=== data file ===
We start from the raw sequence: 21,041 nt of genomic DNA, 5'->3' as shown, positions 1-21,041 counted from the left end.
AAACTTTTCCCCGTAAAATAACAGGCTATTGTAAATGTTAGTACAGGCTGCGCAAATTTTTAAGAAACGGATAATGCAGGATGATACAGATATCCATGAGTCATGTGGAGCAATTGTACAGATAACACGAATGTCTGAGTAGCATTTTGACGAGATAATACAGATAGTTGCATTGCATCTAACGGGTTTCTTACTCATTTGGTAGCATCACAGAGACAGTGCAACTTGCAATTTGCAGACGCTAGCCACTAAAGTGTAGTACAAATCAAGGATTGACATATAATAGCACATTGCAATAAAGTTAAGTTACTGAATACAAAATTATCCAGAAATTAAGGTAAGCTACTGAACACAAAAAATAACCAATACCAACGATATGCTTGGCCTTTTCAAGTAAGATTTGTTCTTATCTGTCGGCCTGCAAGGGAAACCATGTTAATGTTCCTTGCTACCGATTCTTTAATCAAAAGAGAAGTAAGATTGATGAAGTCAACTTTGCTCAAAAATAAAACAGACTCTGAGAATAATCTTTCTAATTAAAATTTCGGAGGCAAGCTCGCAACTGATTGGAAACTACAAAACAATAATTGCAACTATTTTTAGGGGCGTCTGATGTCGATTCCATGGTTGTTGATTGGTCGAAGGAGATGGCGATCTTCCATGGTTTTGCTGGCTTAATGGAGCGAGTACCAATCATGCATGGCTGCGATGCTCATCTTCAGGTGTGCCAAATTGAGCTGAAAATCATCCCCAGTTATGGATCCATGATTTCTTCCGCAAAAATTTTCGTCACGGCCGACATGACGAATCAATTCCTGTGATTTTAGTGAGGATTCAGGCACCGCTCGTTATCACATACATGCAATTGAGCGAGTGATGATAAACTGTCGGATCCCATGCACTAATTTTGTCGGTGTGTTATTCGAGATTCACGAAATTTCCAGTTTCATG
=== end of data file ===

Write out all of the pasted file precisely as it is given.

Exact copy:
We start from the raw sequence: 21,041 nt of genomic DNA, 5'->3' as shown, positions 1-21,041 counted from the left end.
AAACTTTTCCCCGTAAAATAACAGGCTATTGTAAATGTTAGTACAGGCTGCGCAAATTTTTAAGAAACGGATAATGCAGGATGATACAGATATCCATGAGTCATGTGGAGCAATTGTACAGATAACACGAATGTCTGAGTAGCATTTTGACGAGATAATACAGATAGTTGCATTGCATCTAACGGGTTTCTTACTCATTTGGTAGCATCACAGAGACAGTGCAACTTGCAATTTGCAGACGCTAGCCACTAAAGTGTAGTACAAATCAAGGATTGACATATAATAGCACATTGCAATAAAGTTAAGTTACTGAATACAAAATTATCCAGAAATTAAGGTAAGCTACTGAACACAAAAAATAACCAATACCAACGATATGCTTGGCCTTTTCAAGTAAGATTTGTTCTTATCTGTCGGCCTGCAAGGGAAACCATGTTAATGTTCCTTGCTACCGATTCTTTAATCAAAAGAGAAGTAAGATTGATGAAGTCAACTTTGCTCAAAAATAAAACAGACTCTGAGAATAATCTTTCTAATTAAAATTTCGGAGGCAAGCTCGCAACTGATTGGAAACTACAAAACAATAATTGCAACTATTTTTAGGGGCGTCTGATGTCGATTCCATGGTTGTTGATTGGTCGAAGGAGATGGCGATCTTCCATGGTTTTGCTGGCTTAATGGAGCGAGTACCAATCATGCATGGCTGCGATGCTCATCTTCAGGTGTGCCAAATTGAGCTGAAAATCATCCCCAGTTATGGATCCATGATTTCTTCCGCAAAAATTTTCGTCACGGCCGACATGACGAATCAATTCCTGTGATTTTAGTGAGGATTCAGGCACCGCTCGTTATCACATACATGCAATTGAGCGAGTGATGATAAACTGTCGGATCCCATGCACTAATTTTGTCGGTGTGTTATTCGAGATTCACGAAATTTCCAGTTTCATG